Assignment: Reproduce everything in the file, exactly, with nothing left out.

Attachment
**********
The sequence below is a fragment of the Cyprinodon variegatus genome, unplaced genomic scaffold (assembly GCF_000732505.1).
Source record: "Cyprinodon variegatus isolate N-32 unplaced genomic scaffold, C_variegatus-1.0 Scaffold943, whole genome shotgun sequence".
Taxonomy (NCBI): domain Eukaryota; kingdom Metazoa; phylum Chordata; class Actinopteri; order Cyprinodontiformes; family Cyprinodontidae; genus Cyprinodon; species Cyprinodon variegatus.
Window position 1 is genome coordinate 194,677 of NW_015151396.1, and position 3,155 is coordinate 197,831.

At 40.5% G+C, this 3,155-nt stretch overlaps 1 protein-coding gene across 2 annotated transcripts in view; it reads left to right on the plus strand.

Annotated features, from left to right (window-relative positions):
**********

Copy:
The sequence below is a fragment of the Cyprinodon variegatus genome, unplaced genomic scaffold (assembly GCF_000732505.1).
Source record: "Cyprinodon variegatus isolate N-32 unplaced genomic scaffold, C_variegatus-1.0 Scaffold943, whole genome shotgun sequence".
Taxonomy (NCBI): domain Eukaryota; kingdom Metazoa; phylum Chordata; class Actinopteri; order Cyprinodontiformes; family Cyprinodontidae; genus Cyprinodon; species Cyprinodon variegatus.
Window position 1 is genome coordinate 194,677 of NW_015151396.1, and position 3,155 is coordinate 197,831.

At 40.5% G+C, this 3,155-nt stretch overlaps 1 protein-coding gene across 2 annotated transcripts in view; it reads left to right on the plus strand.

Annotated features, from left to right (window-relative positions):